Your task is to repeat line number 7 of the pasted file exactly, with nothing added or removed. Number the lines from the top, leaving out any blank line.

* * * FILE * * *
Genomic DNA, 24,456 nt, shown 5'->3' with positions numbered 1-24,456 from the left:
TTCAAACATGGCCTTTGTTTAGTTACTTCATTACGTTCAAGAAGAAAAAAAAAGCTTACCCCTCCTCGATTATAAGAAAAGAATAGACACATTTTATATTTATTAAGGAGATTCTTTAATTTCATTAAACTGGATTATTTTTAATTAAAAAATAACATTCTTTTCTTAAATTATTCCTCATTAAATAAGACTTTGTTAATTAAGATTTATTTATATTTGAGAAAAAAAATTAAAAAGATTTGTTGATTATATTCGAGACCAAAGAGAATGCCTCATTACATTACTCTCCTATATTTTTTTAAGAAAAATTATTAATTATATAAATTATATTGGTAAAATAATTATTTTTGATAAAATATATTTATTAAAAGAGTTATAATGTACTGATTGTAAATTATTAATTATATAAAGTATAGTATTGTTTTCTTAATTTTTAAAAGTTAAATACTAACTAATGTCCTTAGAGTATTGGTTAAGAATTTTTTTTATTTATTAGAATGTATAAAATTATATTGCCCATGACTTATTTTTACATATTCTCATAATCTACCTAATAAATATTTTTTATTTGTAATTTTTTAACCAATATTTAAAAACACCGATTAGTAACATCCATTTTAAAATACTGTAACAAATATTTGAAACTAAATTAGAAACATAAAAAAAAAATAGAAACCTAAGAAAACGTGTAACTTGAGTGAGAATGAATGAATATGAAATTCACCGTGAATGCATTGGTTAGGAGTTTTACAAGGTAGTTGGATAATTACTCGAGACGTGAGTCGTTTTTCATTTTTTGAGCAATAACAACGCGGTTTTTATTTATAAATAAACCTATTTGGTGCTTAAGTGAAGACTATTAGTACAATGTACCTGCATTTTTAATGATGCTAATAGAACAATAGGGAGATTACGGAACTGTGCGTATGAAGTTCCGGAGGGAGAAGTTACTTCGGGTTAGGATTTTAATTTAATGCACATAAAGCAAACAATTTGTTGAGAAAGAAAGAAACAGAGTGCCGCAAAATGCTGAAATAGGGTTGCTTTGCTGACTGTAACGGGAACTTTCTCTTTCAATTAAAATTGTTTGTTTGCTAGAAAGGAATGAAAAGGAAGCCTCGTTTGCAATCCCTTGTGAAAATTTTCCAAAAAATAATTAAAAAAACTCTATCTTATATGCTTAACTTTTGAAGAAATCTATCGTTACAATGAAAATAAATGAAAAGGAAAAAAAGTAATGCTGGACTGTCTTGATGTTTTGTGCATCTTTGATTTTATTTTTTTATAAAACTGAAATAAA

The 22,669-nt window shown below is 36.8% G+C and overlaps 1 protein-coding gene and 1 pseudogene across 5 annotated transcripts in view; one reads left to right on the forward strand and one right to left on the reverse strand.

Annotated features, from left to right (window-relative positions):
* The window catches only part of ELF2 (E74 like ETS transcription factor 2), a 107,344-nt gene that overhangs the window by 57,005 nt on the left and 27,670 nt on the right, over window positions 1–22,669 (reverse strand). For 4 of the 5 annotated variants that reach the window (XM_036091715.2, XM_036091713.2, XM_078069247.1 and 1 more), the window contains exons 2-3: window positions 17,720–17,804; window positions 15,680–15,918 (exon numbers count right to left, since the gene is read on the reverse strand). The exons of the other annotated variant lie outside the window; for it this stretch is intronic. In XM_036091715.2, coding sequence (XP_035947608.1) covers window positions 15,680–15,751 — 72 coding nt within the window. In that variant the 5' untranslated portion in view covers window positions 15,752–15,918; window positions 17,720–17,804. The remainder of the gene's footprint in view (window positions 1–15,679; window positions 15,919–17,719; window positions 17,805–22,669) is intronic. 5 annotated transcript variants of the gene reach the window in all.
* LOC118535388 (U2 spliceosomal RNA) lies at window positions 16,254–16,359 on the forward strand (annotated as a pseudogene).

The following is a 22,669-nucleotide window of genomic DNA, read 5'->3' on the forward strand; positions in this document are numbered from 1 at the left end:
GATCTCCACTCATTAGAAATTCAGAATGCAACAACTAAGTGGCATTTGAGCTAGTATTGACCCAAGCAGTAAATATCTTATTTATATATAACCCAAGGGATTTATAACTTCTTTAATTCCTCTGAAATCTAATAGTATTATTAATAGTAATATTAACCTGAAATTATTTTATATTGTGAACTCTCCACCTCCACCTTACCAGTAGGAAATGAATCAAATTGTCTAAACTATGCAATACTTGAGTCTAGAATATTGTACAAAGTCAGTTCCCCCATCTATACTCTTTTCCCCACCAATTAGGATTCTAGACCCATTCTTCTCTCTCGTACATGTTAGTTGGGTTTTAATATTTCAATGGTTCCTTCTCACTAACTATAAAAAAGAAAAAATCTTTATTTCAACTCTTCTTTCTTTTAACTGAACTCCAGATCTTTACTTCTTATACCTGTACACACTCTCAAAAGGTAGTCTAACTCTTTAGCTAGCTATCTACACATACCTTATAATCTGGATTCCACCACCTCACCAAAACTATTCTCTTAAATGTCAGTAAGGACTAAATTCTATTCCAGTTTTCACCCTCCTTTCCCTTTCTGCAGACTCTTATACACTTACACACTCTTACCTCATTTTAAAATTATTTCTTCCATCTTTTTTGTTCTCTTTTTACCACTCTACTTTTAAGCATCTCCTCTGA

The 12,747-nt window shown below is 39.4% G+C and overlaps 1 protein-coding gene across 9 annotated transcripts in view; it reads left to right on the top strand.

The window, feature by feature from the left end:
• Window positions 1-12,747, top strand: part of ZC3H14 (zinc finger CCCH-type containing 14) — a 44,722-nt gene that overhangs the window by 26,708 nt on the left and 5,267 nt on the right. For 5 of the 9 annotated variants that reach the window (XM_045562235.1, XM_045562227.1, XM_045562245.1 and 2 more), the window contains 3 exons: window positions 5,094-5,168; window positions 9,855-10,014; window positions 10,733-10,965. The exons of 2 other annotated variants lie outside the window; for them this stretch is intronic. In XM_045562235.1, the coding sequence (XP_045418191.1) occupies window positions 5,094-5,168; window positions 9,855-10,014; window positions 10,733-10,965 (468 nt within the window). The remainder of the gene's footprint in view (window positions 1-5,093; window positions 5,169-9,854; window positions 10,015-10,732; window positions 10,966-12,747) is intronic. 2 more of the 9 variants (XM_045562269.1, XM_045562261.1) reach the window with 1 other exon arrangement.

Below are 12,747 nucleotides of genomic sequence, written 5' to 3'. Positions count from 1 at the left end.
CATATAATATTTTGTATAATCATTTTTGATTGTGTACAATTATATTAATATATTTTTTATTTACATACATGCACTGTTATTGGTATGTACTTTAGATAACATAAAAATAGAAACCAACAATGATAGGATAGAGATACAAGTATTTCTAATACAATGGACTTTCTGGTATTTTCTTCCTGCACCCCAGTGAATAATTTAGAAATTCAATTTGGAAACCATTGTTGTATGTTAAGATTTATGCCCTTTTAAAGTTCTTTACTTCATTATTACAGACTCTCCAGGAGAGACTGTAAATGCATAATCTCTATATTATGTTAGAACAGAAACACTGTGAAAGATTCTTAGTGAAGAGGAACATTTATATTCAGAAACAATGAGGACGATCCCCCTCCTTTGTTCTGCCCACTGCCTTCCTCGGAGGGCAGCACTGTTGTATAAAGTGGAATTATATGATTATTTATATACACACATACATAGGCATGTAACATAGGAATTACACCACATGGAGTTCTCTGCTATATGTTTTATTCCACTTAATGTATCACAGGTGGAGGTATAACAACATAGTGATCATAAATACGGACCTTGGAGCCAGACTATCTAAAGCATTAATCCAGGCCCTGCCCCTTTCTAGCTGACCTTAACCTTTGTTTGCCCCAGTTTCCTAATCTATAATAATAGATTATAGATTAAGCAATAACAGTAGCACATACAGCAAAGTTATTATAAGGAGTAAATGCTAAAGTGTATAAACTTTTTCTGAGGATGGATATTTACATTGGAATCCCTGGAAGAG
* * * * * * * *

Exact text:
The following is a 22,669-nucleotide window of genomic DNA, read 5'->3' on the forward strand; positions in this document are numbered from 1 at the left end: